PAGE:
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Home » Al Switzler: Change Anything! Use Skillpower Over Willpower at TEDxFremont (Transcript)

Al Switzler: Change Anything! Use Skillpower Over Willpower at TEDxFremont (Transcript)

Al Switzler

Full transcript of VitalSmarts cofounder, Al Switzler’s TEDx Talk: Change Anything! Use Skillpower Over Willpower at TEDxFremont conference.

Listen to the MP3 Audio here: Change anything! Use skillpower over willpower by Al Switzler at TEDxFremont



My colleagues and I have been studying behavior change for over 30 years. We’ve been looking for those crucial behaviors that help individuals improve the quality of their relationships and the results in their life at work and at home.

Now sometime when you do research, it’s not just the answers that are hardest. It’s the questions, the problem, that’s hard to see. But no this one.

When it comes to personal habits, it’s really easy to see the problem. There are hundreds of millions of people who are sicker and sadder than they want to be or need to be because they can’t control their own behavior. What’s standing between them and their health and happiness, between them and their dreams and aspirations, is their own behavior. And they don’t want it that way. Nobody wants it that way.

But they have this huge change problem. They’re part of a huge change problem. They know they should change, they want to change, but they don’t change. My mother was part of that. Because this research is not just scientific. This research is personal, I think for all of us.

My mother died five years ago of lung cancer. She started smoking in the orphanage when she was 14. She was pregnant with me when she was 16. She married when I was nine. And my dad, my step-dad, her husband died four years later when she was pregnant with her fourth child.

During all this time, the stresses, being a single mother, she struggled with smoking. She tried to quit, she would quit, and she’d start again. Just time after time. And the tragedy of this is not her death. The tragedy of this was that she wanted to quit, she knew she should quit, and she didn’t quit. And I suffered decades of that helpless, hopeless giving up.

But I want to share with you a study that we’ve done that I think helps give us all more hope.

We did a research study where we had 5,000 people that had change attempts. Of those change attempts, 4,400 of them were failures. That’s alright because you can learn a lot about success by studying failure. 600 of them had taken on a persistent resistant problem of personal change, they had hard metrics to show that they had achieved success, and they’d have sustained it for three or more years. I want to share with you what we’ve learned: at least two major differences.

Clearly the ones who succeeded had agency, the capacity to control their own behavior. And those who didn’t, didn’t.

I want to talk to you about one of the differences, because one of the differences is how they view and use willpower. The people who fail fall into the willpower trap. And the willpower trap is the faulty assumption that if I failed, it’s because I just wasn’t fully committed. I didn’t care enough, I had no willpower. Or that willpower enough can get me through.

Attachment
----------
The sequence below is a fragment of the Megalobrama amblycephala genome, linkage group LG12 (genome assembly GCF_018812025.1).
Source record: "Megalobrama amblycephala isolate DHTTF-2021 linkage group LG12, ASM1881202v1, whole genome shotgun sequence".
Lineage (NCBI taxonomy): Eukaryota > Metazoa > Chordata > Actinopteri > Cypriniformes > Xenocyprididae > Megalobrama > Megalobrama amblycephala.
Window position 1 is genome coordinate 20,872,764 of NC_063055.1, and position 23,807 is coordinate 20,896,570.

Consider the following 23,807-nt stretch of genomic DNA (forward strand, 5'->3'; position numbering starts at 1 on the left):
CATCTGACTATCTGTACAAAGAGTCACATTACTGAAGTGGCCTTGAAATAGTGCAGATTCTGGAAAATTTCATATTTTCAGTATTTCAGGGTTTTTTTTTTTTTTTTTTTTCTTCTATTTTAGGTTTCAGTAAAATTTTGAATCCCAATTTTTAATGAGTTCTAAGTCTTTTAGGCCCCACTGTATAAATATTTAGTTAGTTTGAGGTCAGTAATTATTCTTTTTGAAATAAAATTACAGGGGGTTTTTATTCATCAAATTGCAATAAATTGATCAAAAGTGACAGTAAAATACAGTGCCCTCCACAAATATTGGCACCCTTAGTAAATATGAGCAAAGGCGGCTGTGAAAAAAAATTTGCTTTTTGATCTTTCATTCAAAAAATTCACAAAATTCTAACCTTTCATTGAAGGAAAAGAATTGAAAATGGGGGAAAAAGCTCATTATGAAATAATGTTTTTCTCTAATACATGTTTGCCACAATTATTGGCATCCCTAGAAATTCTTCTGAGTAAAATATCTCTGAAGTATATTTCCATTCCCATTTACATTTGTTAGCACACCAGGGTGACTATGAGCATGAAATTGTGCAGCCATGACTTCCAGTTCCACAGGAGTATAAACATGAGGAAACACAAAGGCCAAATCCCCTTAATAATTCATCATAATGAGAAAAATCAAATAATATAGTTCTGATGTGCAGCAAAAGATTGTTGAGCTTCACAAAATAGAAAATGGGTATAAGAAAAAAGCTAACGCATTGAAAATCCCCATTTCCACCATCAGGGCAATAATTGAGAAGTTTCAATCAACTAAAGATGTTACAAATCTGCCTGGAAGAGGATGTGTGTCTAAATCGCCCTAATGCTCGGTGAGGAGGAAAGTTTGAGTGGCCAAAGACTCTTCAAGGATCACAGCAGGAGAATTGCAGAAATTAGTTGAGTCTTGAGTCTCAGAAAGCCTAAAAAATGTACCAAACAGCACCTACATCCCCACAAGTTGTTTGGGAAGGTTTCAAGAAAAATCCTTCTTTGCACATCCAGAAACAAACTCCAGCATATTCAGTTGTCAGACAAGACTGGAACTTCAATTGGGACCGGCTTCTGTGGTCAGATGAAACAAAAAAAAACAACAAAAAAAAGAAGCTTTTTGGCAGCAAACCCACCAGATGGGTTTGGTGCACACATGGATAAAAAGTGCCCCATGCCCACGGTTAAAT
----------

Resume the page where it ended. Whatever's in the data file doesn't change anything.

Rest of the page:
Now I want to use a little metaphor with a rope pulling to make this point. If we use enough heroic effort, if we have enough willpower, we can make change. But the forces pulling against us will cause that to be temporary. These forces, we’ve named six sources of influences, one, two, three, four, five, and six. One and two are personal motivational ability, “Do I want to? Can I do it?”

Sources three and four are the peer pressure, the social pressure that’s all around us. And sources five and six are the structural motivation, like incentives and rewards, or the environment itself.

See, the problem is not that we’re weak, the problem is we are blind and outnumbered. The problem is that we don’t have a willpower problem, we have a math problem. If we can control the sources that control us, we are more likely to control our own behavior. And I’d like to give a live demonstration of that.

Let’s say that I wanted to lose some weight. Let’s say that I won a lottery, I get to go on a TV show, I get to go to “the ranch”. Or let’s say I use some of my money and I sign up at the farm. Or I make myself subject to a large program. Where now I’m subject, and pretty much, they’re all the same, right? They’re going to say, you need to eat better, eat less and exercise more. What will we predict if we kind of analyze what’s going to happen at the ranch?

So, when I go to the ranch, do you think that they are going to have enough influence to make sure I’m successful? Well, let’s ask that a little bit. All right?

So, your source one: personal motivation. Am I motivated when I go to the ranch? Yes, you want to. Do I really want to? Yes, you really want to! Well, then come pull on my side.

And your source two, personal ability. Will I learn new skills and knowledge when I’m there? You bet! And what am I going to do?  Skill power!

Skill power. All right, come pull on my side.

Now before I get to social pressure, let me make a little distinction for you that’s useful. We find that there is a difference between friends and accomplices. Friends are someone who helps you; accomplices are someone who helps you get in trouble. Sometimes it’s hard to tell the difference.

But will there be friends at the ranch? So, your social motivation. Friend, right? What will you do for me? I will cheer you on and encourage you. And what will you do? I will support you, I will encourage you to move forward, keep focused and keep on track.

Thank you so much. Come pull on my side.